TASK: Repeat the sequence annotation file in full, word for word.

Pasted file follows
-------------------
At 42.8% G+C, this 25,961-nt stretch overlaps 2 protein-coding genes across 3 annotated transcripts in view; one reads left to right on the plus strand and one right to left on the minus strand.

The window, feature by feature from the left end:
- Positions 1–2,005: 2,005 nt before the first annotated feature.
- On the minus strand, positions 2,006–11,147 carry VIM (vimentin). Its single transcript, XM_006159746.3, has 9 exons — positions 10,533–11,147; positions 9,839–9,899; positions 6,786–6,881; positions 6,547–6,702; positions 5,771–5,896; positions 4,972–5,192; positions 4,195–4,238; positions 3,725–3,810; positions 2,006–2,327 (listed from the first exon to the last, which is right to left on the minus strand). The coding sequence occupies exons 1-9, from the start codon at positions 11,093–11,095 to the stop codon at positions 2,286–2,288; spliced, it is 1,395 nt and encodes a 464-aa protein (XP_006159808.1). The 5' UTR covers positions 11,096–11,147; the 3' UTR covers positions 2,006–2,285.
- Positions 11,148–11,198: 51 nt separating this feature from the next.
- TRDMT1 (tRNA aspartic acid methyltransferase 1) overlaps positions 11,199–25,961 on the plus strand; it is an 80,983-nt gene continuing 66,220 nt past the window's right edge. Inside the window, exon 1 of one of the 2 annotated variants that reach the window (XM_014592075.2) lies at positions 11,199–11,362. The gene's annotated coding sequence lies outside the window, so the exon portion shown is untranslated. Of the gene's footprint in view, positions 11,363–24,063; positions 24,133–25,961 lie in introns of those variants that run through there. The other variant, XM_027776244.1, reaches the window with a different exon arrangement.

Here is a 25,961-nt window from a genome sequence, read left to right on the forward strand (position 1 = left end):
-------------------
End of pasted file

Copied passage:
At 42.8% G+C, this 25,961-nt stretch overlaps 2 protein-coding genes across 3 annotated transcripts in view; one reads left to right on the plus strand and one right to left on the minus strand.

The window, feature by feature from the left end:
- Positions 1–2,005: 2,005 nt before the first annotated feature.
- On the minus strand, positions 2,006–11,147 carry VIM (vimentin). Its single transcript, XM_006159746.3, has 9 exons — positions 10,533–11,147; positions 9,839–9,899; positions 6,786–6,881; positions 6,547–6,702; positions 5,771–5,896; positions 4,972–5,192; positions 4,195–4,238; positions 3,725–3,810; positions 2,006–2,327 (listed from the first exon to the last, which is right to left on the minus strand). The coding sequence occupies exons 1-9, from the start codon at positions 11,093–11,095 to the stop codon at positions 2,286–2,288; spliced, it is 1,395 nt and encodes a 464-aa protein (XP_006159808.1). The 5' UTR covers positions 11,096–11,147; the 3' UTR covers positions 2,006–2,285.
- Positions 11,148–11,198: 51 nt separating this feature from the next.
- TRDMT1 (tRNA aspartic acid methyltransferase 1) overlaps positions 11,199–25,961 on the plus strand; it is an 80,983-nt gene continuing 66,220 nt past the window's right edge. Inside the window, exon 1 of one of the 2 annotated variants that reach the window (XM_014592075.2) lies at positions 11,199–11,362. The gene's annotated coding sequence lies outside the window, so the exon portion shown is untranslated. Of the gene's footprint in view, positions 11,363–24,063; positions 24,133–25,961 lie in introns of those variants that run through there. The other variant, XM_027776244.1, reaches the window with a different exon arrangement.

Here is a 25,961-nt window from a genome sequence, read left to right on the forward strand (position 1 = left end):